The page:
To get an idea of what makes Washington County such a vibrant location for industry and manufacturing, one might envision a cold glass of beer.
The image comes courtesy of the Blue Ridge Beverage Company, which is locating its new and expanded Southwest Division distribution center to Washington County. Specifically, the Salem-based beverage distributor decided to move to the Oak Park Center for Business and Industry after the industrial site acquired 327 additional acres of industrial land and began construction of a new access road off U.S. Route 11. These improvements helped the Washington County Industrial Development Authority to attract Blue Ridge Beverage, which distributes beer, wine and non-alcoholic beverages to 49 counties in the region. It’s a move that is expected to create $4.8 million in new private investment and bring some 48 jobs to the county.
Blue Ridge’s decision can be seen as a microcosm of why companies and industries find this area so appealing for doing business. Five industrial parks are located in Washington County, with Oak Park being the newest and most active since opening in 2001. Others are Bristol-Washington County Industrial Park, William Cole Industrial Park, Washington County Industrial Park and Highlands Park.
“It’s great to have industrial parks, graded sites and industrial infrastructure,” says Christianne Parker, Washington County director of economic development and community relations. “But beyond that, there is a lot more to making a location decision.”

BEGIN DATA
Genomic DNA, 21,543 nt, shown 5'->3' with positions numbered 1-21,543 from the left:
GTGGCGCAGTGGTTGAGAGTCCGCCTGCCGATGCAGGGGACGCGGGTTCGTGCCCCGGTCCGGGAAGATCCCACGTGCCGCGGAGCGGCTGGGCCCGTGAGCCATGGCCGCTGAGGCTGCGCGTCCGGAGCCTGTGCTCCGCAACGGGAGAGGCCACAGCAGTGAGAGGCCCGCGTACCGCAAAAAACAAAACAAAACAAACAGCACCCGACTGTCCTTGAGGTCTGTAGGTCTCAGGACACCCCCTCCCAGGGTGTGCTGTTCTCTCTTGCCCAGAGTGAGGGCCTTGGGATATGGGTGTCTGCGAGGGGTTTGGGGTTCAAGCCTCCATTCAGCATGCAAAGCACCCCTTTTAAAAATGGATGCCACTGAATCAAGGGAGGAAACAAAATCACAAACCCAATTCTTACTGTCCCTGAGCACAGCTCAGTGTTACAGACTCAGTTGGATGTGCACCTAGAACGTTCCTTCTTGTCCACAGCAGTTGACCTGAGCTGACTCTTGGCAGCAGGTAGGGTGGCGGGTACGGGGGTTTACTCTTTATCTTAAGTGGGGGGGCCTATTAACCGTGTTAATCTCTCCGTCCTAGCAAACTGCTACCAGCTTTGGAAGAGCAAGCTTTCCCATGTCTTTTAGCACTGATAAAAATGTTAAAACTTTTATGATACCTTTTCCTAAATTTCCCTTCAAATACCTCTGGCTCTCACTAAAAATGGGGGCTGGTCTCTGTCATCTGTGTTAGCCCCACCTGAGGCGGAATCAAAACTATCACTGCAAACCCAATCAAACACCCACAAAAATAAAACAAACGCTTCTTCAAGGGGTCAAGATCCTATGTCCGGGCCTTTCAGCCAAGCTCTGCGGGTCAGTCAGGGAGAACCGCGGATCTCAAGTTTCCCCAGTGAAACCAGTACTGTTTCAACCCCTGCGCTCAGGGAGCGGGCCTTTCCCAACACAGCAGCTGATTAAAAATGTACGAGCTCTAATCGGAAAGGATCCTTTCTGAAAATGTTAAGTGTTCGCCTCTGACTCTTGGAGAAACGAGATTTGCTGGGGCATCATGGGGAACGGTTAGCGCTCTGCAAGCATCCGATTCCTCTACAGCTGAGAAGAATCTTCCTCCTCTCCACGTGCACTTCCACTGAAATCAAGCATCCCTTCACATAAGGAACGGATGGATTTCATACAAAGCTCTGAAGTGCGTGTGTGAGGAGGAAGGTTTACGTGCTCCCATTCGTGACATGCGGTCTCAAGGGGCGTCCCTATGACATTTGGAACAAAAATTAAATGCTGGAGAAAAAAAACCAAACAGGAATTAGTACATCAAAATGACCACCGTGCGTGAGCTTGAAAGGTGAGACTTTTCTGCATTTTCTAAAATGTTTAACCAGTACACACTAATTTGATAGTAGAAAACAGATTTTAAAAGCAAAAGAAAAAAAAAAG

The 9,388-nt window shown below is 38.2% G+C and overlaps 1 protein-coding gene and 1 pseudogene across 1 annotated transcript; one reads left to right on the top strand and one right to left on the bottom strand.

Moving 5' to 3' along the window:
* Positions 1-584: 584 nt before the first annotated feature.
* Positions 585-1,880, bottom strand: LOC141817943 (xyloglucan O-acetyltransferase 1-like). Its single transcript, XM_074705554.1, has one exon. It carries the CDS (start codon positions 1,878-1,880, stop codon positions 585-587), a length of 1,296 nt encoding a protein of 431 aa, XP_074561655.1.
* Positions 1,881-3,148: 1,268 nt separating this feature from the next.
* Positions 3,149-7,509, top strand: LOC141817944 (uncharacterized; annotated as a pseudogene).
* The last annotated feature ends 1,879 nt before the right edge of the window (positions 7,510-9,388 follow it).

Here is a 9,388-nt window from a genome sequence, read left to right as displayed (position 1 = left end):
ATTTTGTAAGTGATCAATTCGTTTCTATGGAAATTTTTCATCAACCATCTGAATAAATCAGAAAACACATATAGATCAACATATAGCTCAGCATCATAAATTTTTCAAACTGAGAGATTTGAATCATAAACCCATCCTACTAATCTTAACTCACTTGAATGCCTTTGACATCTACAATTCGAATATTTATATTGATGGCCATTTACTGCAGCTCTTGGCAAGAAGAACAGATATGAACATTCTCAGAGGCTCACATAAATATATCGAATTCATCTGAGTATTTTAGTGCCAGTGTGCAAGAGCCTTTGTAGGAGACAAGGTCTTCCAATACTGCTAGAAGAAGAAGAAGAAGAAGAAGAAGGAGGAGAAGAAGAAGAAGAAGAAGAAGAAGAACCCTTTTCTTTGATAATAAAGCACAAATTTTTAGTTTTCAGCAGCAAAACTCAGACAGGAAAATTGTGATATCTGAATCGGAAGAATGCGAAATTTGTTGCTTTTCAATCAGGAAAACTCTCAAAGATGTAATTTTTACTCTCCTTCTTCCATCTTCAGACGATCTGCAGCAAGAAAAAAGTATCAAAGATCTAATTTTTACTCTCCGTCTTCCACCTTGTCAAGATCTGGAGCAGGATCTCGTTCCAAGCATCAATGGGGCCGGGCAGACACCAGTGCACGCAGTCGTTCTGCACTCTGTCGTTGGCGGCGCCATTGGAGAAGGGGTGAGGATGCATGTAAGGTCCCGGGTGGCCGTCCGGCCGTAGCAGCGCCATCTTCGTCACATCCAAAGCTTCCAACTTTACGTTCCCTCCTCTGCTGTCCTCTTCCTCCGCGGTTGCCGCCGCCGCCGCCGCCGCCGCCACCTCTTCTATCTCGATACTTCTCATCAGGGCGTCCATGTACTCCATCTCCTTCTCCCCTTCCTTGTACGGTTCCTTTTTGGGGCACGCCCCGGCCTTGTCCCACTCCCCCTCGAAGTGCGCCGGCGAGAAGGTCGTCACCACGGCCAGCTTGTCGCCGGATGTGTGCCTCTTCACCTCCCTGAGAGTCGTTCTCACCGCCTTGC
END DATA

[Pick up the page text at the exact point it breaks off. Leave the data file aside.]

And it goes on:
She points out Washington County’s proximity to Interstate 81, which provides access to East Coast and Midwest markets. Having Tri-Cities Regional Airport nearby is also a strong selling point, especially from a global standpoint.
“Many that look at us are international companies and they want to make sure they can get in and out of airports and make connections to destinations where they may have their parent company," Parker says. "Tri-Cities Airport is very easy to get in and out of, and offers connecting flights to places like Charlotte, Atlanta and Detroit.”
New and Old
In addition to Blue Ridge Beverage, Washington County’s IDA has brought in three other new industries within the last couple of years: Big R Bridge, CavintroniX and WireTough. Several existing companies in the county have embarked on recent expansions or added employees, including Steel Fab, Utility Trucking and Universal Fibers.
K-VA-T Food Stores is constructing a new office on the site of the old Johnston Memorial Hospital.
“K-VA-T has been in Abingdon for many years,” Parker says, “and this is a $22 million expansion of their corporate headquarters and the addition of a data center.”
Two mainstays in Washington County recently commemorated milestones. Hapco, which makes aluminum and steel light poles, celebrated 50 years in Washington County in 2012. Universal Fibers, which produces solution-dyed synthetic yarns for the commercial, residential, transportation and textile markets, marked 40 years in the county in 2010.
“We’ve grown into a multinational company,” says Howard Bartholomay, vice president of manufacturing for Universal Fibers. “We’ve been through five major expansions, and had help from the county on the last two. We also have a stable foundation for our workforce.”
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